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Newsom to detail guidelines for reopening dine-in restaurants


Governor Gavin Newsom released the guidelines for reopening dine-in restaurants across California during Tuesday's coronavirus update briefing.

Guildelines for restaurants include:

  • Establishing a workplace-specific plan to prevent coronavirus spread
  • Employee training, including how to self-screen at home and proper steps to prevent the spread of coronavirus
  • Provide temperature and/or symptom screenings for all workers at the beginning of their shift and any vendors, contractors, or other workers entering the establishment
  • Frequent cleaning and disinfecting
    • Frequently clean items touched by patrons, especially those that might attract contact from children
    • Clean touchable surfaces between shifts or between user
    • Equip spaces such as dining rooms, bar areas, host stands, and kitchens with proper sanitation products
    • Restaurants should increase fresh air circulation by opening windows or doors, if possible to do so.
    • Provide disposable menus to guests and make menus available digitally
    • Suspend the use of shared food items such as condiment bottles, salt, and pepper shakers, etc. and provide these foods in single-serve containers
    • Pre-roll utensils in napkins prior to use by customers

Watch: Riverside County Supervisor Manny Perez discusses whether the county could reopen more businesses before the state

  • Establish physical distance guidelines
    • Prioritize outdoor seating and curbside pickup to minimize cross flow of customers in enclosed environments
    • Encourage reservations to allow for time to disinfect restaurant areas
    • Ask customers to wait in their cars or away from the establishment while waiting to be seated
    • Reconfigure office spaces, lobbies, beverage bars, kitchens and workstations, host stand areas, and other spaces wherever possible to allow for at least six feet of distance between people dining, working, and passing through areas for entry and exit.
    • Bar areas should remain closed to customers.
    • Face coverings are strongly encouraged for all employees, however, they are required for any employee (e.g., server, manager, busser, food runner, etc.) who must be within six feet of customers
    • Guests should enter through doors that are propped open or automated, if possible. Hand sanitizer should be available for guests who must touch door handles
  • Display a set of clearly visible rules for customers and restaurant personnel at the restaurant entrance(s) that are to be a condition of entry.
    • The rules could include instructions to use hand sanitizer, maintain physical distance from other customers, avoid unnecessary touching of restaurant surfaces, contact information for the local health department, and changes to restaurant services. Whenever possible, the rules should be available digitally, include pictograms, and included on/with menus
    • Guests and visitors should be screened for symptoms upon arrival, asked to use hand sanitizer, and to bring and wear a face covering when not eating or drinking.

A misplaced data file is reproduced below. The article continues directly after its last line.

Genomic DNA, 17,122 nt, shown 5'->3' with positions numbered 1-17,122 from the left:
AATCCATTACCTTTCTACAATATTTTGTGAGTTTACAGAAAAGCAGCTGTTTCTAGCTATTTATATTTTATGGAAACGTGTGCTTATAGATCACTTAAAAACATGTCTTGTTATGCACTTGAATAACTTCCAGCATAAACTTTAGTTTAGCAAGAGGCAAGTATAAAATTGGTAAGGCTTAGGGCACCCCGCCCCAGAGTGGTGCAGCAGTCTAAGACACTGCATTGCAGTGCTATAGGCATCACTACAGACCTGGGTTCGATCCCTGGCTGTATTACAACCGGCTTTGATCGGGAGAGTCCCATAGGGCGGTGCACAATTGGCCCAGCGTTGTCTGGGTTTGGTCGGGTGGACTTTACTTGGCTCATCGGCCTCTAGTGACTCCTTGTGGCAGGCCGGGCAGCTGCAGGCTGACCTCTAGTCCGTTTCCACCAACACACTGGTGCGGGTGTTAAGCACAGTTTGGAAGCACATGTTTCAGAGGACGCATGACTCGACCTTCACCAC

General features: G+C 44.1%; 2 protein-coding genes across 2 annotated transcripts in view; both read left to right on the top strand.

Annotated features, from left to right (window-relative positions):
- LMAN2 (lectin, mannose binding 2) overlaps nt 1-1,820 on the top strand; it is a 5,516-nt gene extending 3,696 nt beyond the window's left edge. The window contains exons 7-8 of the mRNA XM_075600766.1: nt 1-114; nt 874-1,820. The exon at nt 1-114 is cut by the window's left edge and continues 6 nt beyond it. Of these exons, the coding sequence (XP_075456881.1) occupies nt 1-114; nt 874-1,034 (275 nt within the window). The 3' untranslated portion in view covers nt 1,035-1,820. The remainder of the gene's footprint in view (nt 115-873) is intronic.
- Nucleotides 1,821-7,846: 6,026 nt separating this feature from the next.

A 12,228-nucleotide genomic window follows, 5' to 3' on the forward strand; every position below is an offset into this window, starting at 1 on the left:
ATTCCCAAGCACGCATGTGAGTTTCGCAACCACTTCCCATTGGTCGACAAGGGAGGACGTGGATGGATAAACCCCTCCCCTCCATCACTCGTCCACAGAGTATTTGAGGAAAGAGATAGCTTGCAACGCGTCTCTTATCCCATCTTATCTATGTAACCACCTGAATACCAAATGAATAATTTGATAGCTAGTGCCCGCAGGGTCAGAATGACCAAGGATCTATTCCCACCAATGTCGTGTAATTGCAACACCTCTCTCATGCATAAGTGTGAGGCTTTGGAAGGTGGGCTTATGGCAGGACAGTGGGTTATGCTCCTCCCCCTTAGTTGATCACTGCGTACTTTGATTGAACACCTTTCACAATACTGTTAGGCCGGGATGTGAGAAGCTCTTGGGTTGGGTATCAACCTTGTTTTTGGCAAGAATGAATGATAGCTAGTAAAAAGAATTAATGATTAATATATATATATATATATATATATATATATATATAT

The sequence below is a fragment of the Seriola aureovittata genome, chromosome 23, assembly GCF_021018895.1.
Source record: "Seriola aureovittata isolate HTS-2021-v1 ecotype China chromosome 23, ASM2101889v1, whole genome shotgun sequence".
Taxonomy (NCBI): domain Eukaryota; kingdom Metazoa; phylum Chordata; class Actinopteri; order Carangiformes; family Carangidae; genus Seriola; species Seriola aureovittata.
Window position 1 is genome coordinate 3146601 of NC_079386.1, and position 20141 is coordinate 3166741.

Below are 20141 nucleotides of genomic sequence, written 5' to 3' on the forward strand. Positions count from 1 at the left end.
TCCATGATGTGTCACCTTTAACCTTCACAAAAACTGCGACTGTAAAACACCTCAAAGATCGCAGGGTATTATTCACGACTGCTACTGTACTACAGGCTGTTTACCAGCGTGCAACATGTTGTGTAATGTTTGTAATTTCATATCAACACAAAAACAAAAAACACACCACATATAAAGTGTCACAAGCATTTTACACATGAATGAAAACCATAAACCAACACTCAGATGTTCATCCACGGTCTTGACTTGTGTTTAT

• Licensed restaurants may sell “to-go” alcoholic beverages, prepared drinks, and pre-mixed cocktails provided they are sold and delivered to customers in conjunction with the sale and delivery of a meal/meals.

Key prevention practices include:

  • Physical distancing to the maximum extent possible,
  • Use of face coverings by employees (where respiratory protection is not required) and customers/clients,
  • Frequent handwashing and regular cleaning and disinfection,
  • Training employees on these and other elements of the COVID-19 prevention plan

Read the full guidelines for dine-in restaurants here

Many California restaurants have had their doors closed to in-person diners for about two months now. The guidelines would establish what restaurants need to do to safely open their doors to customers again and provide a sit-down dining experience. 

The changes that will be in place to act as safeguards against the virus will probably mean things will be a lot different from what customers are used to. The California Restaurant Association has drafted a list of recommendations for restaurants that would allow them to open with certain changes in place. 

Looking at those recommendations, it could mean family members or people who live together would have to sit at the same table. Buffets, salad bars and shared bread baskets would no longer be offered. Salt and Pepper shakers could be replaced by bottles of hand sanitizer. And meals could arrive from food servers wearing protective face coverings. 

The association wants Newsom to set only broad guidelines encompassing four areas: employee health, social distancing, public education and improved sanitation and disinfection. And then cities and counties would have the authority to determine the rules in each specific category, arguing that what makes sense in each location could vary by city. 

This list of recommendations is going to be submitted to Governor Newsom on Thursday for review.

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Madison Weil


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